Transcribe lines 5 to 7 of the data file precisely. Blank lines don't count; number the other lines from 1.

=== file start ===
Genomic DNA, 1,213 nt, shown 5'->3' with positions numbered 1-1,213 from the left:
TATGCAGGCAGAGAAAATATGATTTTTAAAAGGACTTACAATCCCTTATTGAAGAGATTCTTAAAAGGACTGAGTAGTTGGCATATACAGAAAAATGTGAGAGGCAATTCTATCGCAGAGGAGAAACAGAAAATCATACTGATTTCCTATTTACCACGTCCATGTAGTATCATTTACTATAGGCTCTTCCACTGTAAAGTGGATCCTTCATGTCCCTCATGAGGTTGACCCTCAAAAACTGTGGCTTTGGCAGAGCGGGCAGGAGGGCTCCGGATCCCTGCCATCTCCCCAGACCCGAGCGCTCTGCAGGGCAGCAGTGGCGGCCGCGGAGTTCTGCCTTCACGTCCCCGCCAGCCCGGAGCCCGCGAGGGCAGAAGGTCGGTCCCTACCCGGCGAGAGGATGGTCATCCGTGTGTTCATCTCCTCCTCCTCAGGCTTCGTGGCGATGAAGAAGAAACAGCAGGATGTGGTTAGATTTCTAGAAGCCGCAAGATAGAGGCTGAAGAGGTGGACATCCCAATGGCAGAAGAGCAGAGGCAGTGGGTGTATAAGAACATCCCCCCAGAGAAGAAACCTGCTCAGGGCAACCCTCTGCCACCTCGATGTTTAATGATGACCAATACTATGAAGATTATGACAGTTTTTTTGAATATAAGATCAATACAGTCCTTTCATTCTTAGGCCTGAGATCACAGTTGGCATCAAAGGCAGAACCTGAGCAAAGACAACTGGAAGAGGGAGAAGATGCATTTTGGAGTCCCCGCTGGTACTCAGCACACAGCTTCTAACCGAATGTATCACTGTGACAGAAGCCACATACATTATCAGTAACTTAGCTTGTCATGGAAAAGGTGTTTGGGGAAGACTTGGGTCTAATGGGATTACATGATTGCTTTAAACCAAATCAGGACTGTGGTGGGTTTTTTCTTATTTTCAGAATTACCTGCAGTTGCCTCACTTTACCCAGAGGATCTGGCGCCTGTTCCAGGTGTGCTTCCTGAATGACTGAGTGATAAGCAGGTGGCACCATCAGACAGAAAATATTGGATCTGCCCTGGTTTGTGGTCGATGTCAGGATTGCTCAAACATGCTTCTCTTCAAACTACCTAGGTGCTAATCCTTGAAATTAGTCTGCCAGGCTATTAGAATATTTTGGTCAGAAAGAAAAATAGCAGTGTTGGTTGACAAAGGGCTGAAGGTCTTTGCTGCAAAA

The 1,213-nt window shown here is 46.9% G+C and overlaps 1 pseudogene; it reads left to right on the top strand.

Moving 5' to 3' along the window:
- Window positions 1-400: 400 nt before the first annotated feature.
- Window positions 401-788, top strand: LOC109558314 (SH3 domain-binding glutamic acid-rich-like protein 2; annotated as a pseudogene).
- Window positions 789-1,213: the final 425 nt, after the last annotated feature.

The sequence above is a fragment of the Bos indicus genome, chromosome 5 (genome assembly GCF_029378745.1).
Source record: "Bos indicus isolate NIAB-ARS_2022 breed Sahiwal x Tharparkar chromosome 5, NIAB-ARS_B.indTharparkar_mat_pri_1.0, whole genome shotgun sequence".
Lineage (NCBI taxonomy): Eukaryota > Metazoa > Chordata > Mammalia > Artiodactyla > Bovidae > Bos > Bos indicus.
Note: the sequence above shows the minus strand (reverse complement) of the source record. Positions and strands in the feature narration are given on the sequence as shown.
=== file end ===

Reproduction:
- Window positions 1-400: 400 nt before the first annotated feature.
- Window positions 401-788, top strand: LOC109558314 (SH3 domain-binding glutamic acid-rich-like protein 2; annotated as a pseudogene).
- Window positions 789-1,213: the final 425 nt, after the last annotated feature.